Italy: A passion for pasta

By Kristina Rapley

Kristina Rapley tastes the good life in Tuscany.

Kristina Rapley gets into the swing of Tuscan cooking. Photo / Kristina Rapley
Kristina Rapley gets into the swing of Tuscan cooking. Photo / Kristina Rapley

It was pouring when I arrived at the olive grove but it didn't bother me one bit. I was in Tuscany and nothing was going to rain on my parade.

I had paid for a cooking class but, after a lifetime of fascination with Italian food, what I was really hungering for was insights into Italian food culture and living life the Tuscan way.

Melanie Secciani, my tutor in la dolce vita, was a former New Yorker and trained chef who fell in love with a gorgeous Italian man while on holiday, moved to Tuscany, got married, had three sons and built a life with him based around food.

Our introduction to the Tuscan food scene started with a tour around the Florence Central Markets where Melanie sources her organic fruits and vegetables, meats and seafood.

We stopped off at one of her favourite vendors for a tasting session and for the next hour gorged ourselves on wine, bread, cheese, olive oil and balsamic, prosciutto and other Italian delights. If I had died right there I would have been a happy lady.

With our tummies full we made our way to her in-laws' olive grove where the family produces olive oil and the class takes place.

This is Melanie's favourite place to cook and eat.

"There's an energy there," she says.

"That's where my family sits for several hours for lunch every Sunday enjoying the food we've made and each other's company.

"It's amazing to share my special place with people from all over the world."

By now the family, including Melanie's husband, had joined the three of us on the cooking course and together we set to work on a four-course Italian feast.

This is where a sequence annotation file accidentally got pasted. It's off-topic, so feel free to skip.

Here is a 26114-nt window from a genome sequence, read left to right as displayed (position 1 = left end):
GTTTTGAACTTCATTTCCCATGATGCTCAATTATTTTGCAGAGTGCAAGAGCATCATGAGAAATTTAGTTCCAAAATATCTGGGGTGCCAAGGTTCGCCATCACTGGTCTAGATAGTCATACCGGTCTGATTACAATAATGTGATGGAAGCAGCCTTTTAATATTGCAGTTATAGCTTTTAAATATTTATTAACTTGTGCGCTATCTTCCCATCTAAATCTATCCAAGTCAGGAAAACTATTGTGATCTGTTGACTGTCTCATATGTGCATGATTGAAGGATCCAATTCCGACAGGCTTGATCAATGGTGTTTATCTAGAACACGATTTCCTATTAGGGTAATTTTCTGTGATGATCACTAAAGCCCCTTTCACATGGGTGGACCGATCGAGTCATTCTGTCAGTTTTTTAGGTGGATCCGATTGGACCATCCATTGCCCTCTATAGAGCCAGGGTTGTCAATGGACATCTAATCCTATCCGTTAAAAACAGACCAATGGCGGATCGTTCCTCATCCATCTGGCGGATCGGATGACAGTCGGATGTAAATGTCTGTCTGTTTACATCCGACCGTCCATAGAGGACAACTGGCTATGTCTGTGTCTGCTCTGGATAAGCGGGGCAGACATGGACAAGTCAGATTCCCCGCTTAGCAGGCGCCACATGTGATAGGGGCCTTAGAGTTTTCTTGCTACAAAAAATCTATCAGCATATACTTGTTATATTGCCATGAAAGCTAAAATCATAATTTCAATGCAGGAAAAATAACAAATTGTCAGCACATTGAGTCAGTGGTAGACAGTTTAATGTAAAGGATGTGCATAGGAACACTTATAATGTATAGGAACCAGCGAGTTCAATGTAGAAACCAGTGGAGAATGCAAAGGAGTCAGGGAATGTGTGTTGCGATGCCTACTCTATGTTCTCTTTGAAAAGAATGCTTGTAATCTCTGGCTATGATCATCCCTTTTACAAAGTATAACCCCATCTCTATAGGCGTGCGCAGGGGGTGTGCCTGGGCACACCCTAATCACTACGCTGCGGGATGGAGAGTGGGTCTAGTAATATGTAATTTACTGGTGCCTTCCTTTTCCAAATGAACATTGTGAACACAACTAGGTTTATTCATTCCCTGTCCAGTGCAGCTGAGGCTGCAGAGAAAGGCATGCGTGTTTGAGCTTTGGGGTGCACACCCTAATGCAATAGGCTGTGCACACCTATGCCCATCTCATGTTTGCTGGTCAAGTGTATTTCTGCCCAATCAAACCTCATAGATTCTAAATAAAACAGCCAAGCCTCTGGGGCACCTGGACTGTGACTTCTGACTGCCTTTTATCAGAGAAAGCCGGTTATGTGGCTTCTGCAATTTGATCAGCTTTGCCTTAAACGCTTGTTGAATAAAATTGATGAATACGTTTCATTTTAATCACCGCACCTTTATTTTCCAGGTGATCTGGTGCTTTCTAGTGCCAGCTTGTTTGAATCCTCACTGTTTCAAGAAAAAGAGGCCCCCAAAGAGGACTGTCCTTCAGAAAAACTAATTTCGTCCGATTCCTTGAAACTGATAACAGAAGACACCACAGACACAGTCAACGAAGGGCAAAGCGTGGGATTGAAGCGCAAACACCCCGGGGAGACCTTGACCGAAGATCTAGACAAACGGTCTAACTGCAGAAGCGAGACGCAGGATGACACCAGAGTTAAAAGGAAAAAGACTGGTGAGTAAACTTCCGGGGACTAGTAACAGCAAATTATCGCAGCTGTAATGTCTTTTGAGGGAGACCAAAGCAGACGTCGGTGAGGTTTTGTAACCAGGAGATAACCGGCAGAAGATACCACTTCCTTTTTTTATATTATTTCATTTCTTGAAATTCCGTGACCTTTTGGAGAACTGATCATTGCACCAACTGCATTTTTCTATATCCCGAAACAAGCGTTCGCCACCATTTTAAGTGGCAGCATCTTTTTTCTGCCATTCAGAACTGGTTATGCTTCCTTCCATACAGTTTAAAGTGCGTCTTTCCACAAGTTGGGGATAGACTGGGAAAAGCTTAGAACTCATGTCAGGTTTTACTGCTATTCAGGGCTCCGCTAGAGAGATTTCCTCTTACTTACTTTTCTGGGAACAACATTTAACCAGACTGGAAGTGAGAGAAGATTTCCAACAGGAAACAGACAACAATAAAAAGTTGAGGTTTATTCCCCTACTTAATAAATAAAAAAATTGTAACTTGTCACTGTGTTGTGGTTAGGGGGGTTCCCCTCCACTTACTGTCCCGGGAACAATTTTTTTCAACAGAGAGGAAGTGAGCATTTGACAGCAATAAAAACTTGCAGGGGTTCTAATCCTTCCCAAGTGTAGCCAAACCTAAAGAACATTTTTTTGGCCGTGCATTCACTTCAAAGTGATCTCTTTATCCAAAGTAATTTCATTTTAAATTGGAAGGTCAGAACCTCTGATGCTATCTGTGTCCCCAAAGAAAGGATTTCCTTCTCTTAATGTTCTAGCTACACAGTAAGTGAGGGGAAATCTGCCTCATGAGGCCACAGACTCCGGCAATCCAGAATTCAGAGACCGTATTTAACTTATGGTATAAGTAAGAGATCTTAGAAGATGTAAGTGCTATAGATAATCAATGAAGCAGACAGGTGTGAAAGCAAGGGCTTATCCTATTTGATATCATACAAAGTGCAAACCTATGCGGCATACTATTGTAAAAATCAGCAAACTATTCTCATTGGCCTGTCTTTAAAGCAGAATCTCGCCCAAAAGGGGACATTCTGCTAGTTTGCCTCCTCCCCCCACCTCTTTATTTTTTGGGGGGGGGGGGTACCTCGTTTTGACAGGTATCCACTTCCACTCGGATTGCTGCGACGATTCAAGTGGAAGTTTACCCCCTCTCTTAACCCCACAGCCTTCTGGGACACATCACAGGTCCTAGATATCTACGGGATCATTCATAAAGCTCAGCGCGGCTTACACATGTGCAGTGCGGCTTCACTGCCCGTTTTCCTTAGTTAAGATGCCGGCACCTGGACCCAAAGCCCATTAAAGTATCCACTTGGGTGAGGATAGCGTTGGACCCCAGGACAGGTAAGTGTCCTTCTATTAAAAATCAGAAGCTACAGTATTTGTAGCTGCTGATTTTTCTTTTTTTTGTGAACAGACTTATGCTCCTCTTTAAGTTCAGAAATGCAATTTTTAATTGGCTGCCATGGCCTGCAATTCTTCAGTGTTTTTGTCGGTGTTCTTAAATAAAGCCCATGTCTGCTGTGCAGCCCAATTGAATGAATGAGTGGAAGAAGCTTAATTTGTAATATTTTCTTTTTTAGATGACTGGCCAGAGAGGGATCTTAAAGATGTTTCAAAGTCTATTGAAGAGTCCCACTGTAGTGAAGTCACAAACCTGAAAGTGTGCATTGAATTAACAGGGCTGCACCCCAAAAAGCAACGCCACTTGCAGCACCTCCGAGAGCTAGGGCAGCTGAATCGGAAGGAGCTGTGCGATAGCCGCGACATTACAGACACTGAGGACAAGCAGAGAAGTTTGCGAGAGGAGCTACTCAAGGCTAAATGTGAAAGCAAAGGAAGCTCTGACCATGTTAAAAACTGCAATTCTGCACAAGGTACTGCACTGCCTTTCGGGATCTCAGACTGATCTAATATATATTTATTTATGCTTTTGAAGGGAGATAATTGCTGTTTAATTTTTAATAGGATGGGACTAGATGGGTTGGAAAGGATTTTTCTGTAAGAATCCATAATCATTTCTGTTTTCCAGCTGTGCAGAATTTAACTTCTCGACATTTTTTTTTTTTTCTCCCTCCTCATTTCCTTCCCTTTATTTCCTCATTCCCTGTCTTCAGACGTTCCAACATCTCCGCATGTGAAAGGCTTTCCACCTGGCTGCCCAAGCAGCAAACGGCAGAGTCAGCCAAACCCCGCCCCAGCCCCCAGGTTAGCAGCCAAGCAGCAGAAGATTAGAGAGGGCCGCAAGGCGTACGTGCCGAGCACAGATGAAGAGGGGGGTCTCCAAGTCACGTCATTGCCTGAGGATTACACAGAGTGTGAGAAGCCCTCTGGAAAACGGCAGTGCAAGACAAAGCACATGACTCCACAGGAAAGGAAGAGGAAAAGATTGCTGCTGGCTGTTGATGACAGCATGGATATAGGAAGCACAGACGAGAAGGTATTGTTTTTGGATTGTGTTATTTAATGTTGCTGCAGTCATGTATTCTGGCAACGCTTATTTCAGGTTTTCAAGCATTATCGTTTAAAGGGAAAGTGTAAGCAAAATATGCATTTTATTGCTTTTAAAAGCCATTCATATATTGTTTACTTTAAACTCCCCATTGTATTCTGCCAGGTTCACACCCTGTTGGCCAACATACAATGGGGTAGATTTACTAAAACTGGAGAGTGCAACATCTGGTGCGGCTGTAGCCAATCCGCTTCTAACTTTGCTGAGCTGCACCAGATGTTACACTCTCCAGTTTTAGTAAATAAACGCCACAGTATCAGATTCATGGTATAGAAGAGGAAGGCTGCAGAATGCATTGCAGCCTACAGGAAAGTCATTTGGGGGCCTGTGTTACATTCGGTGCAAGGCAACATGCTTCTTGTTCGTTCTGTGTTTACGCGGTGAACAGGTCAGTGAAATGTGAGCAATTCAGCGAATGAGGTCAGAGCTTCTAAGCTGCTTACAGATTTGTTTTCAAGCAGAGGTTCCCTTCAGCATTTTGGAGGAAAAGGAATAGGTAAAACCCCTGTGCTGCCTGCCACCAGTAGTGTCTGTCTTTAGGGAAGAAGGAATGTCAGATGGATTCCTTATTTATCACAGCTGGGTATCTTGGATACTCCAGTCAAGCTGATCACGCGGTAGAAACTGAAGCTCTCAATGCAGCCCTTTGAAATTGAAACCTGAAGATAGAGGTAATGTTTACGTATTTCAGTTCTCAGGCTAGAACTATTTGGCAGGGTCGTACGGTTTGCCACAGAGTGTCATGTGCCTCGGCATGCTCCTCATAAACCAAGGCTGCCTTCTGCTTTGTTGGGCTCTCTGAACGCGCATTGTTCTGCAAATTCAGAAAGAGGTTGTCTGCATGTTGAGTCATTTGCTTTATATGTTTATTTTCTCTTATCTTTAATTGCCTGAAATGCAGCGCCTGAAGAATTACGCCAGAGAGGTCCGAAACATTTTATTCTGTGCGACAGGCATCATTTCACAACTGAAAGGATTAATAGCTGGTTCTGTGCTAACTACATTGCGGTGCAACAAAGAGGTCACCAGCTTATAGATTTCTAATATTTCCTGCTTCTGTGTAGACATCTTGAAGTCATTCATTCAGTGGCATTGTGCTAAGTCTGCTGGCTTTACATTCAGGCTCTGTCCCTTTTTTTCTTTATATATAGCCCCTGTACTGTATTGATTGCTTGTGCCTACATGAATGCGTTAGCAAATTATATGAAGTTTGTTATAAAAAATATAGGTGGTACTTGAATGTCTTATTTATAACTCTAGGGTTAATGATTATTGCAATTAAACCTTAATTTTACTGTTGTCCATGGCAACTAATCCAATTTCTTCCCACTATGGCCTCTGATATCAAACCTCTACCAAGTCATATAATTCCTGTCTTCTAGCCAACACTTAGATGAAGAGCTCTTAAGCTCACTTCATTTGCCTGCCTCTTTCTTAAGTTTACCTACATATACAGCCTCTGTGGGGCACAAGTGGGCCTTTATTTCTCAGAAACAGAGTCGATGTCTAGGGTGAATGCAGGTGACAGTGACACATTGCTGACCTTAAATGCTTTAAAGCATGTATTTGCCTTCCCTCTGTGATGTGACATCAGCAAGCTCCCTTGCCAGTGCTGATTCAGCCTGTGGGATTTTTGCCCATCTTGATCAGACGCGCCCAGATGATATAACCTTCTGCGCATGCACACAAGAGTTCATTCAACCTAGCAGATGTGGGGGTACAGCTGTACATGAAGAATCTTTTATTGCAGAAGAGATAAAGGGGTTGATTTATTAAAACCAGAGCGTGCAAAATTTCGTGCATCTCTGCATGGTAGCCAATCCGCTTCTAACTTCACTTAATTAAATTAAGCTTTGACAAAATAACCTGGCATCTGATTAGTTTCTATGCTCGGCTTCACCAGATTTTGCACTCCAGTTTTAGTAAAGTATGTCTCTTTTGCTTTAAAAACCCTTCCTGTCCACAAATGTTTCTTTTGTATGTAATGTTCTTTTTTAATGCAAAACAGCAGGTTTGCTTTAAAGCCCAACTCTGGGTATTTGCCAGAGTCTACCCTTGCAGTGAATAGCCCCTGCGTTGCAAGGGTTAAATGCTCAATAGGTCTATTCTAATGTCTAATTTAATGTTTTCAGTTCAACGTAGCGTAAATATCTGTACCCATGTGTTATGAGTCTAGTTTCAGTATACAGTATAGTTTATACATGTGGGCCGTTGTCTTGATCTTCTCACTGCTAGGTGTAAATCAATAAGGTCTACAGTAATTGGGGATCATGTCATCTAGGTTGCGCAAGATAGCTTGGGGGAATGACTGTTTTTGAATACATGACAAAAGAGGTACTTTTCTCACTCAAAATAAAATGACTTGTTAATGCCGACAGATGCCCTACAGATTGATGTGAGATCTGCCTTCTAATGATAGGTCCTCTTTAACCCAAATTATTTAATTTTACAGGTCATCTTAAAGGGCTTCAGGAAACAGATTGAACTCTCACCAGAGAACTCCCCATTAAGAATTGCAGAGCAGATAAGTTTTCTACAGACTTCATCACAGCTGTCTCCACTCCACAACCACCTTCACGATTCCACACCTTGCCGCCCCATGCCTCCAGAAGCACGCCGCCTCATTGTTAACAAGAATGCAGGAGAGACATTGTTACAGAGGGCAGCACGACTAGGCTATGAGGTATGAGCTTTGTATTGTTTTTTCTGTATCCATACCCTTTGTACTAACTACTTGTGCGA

First we made bruschetta with slow roasted tomatoes, fresh mozzarella and basil.

Next up was home-made pasta with a fresh tomato sauce.

The main course was pork tenderloins wrapped in prosciutto, stuffed inside a baguette, and wrapped in more prosciutto, garlic and rosemary - yum.

And finally, no Italian feast would be complete without tiramisu for desert.

Melanie had a way of making us all feel like we were part of her family. We cooked together, laughed together, drank together and ate together.

There was no time limit and no structure and I think that's a big part of the reason why it was such a special day.

Melanie says that laid-back approach to life is why she fell in love with Tuscany.

"Tuscany has so much to offer - food, culture, history, art, fashion, nature - but for me the thing that makes Tuscany truly unique is the approach to living.

"There's an attitude that it's worth taking the time to find pleasure and joy in each activity.

"There's value in cooking a good meal and then sitting down together to enjoy it with a glass of wine."

Anyone interested in food knows Italian cuisine honours quality ingredients with a simple approach to cooking and Melanie's cooking style is no different. Everything we made was dead simple but amazing and delicious.

"Tuscans are passionate about their raw materials - it's intoxicating," she says. "Tuscan cooking isn't really about fancy techniques, which in a way makes it both one of the easiest and most difficult cuisines to cook well.

"Easy because the dishes themselves are simple, usually not more than a handful of ingredients cooked properly and difficult because there is nothing to hide behind."

You won't find them counting calories either and yet they don't have major obesity problems and have one of the highest life expectancies in the world.

"They think about food as food," Melanie says. "Something that should nourish the body, mind and spirit."

At the end of the day, as I paid a sad farewell to my new foodie friends, that's how I felt: nourished in mind, body and spirit.

CHECKLIST

Getting there: Fly Thai Airways from Auckland to Bangkok, and Air France from Bangkok to Florence via Paris; or fly Air New Zealand from Auckland to Hong Kong, and Air France from Hong Kong to Florence via Paris. Florence is three hours' drive north by car from the centre of Rome.

Further information: Visit tuscancookingclassesinflorence.com for information on Melanie Secciani's class. She can pick you up from the central train station or from your accommodation if it's around the city centre.

Kristina Rapley made her own way to Tuscany.

- NZ Herald

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